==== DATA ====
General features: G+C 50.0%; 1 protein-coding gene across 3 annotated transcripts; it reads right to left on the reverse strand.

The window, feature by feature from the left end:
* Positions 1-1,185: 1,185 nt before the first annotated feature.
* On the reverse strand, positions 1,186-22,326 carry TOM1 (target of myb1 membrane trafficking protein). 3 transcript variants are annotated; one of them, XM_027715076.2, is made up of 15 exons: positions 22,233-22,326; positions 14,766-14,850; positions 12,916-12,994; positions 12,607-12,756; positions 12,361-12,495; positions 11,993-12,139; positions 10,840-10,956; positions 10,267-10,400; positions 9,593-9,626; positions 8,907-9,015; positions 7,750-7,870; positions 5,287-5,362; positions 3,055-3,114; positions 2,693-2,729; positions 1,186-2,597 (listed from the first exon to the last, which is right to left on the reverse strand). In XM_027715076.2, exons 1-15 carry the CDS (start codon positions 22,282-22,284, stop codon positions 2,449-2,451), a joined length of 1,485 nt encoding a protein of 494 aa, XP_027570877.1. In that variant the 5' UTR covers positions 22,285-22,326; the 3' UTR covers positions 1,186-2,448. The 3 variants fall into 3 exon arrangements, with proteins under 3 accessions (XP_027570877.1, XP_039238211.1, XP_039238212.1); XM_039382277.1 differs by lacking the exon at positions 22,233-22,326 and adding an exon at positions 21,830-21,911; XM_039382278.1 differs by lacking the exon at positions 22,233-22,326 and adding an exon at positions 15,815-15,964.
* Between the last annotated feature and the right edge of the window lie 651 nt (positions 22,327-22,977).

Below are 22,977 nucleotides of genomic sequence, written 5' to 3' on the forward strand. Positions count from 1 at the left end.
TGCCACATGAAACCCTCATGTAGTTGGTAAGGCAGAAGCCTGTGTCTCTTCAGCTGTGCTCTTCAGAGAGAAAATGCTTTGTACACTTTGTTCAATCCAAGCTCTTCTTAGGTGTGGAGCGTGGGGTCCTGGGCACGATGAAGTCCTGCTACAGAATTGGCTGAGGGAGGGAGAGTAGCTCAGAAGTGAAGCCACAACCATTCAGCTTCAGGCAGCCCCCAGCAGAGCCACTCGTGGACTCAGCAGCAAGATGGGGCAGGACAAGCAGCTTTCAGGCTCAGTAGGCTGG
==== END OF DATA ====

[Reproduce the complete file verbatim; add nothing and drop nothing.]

General features: G+C 50.0%; 1 protein-coding gene across 3 annotated transcripts; it reads right to left on the reverse strand.

The window, feature by feature from the left end:
* Positions 1-1,185: 1,185 nt before the first annotated feature.
* On the reverse strand, positions 1,186-22,326 carry TOM1 (target of myb1 membrane trafficking protein). 3 transcript variants are annotated; one of them, XM_027715076.2, is made up of 15 exons: positions 22,233-22,326; positions 14,766-14,850; positions 12,916-12,994; positions 12,607-12,756; positions 12,361-12,495; positions 11,993-12,139; positions 10,840-10,956; positions 10,267-10,400; positions 9,593-9,626; positions 8,907-9,015; positions 7,750-7,870; positions 5,287-5,362; positions 3,055-3,114; positions 2,693-2,729; positions 1,186-2,597 (listed from the first exon to the last, which is right to left on the reverse strand). In XM_027715076.2, exons 1-15 carry the CDS (start codon positions 22,282-22,284, stop codon positions 2,449-2,451), a joined length of 1,485 nt encoding a protein of 494 aa, XP_027570877.1. In that variant the 5' UTR covers positions 22,285-22,326; the 3' UTR covers positions 1,186-2,448. The 3 variants fall into 3 exon arrangements, with proteins under 3 accessions (XP_027570877.1, XP_039238211.1, XP_039238212.1); XM_039382277.1 differs by lacking the exon at positions 22,233-22,326 and adding an exon at positions 21,830-21,911; XM_039382278.1 differs by lacking the exon at positions 22,233-22,326 and adding an exon at positions 15,815-15,964.
* Between the last annotated feature and the right edge of the window lie 651 nt (positions 22,327-22,977).

Below are 22,977 nucleotides of genomic sequence, written 5' to 3' on the forward strand. Positions count from 1 at the left end.
TGCCACATGAAACCCTCATGTAGTTGGTAAGGCAGAAGCCTGTGTCTCTTCAGCTGTGCTCTTCAGAGAGAAAATGCTTTGTACACTTTGTTCAATCCAAGCTCTTCTTAGGTGTGGAGCGTGGGGTCCTGGGCACGATGAAGTCCTGCTACAGAATTGGCTGAGGGAGGGAGAGTAGCTCAGAAGTGAAGCCACAACCATTCAGCTTCAGGCAGCCCCCAGCAGAGCCACTCGTGGACTCAGCAGCAAGATGGGGCAGGACAAGCAGCTTTCAGGCTCAGTAGGCTGG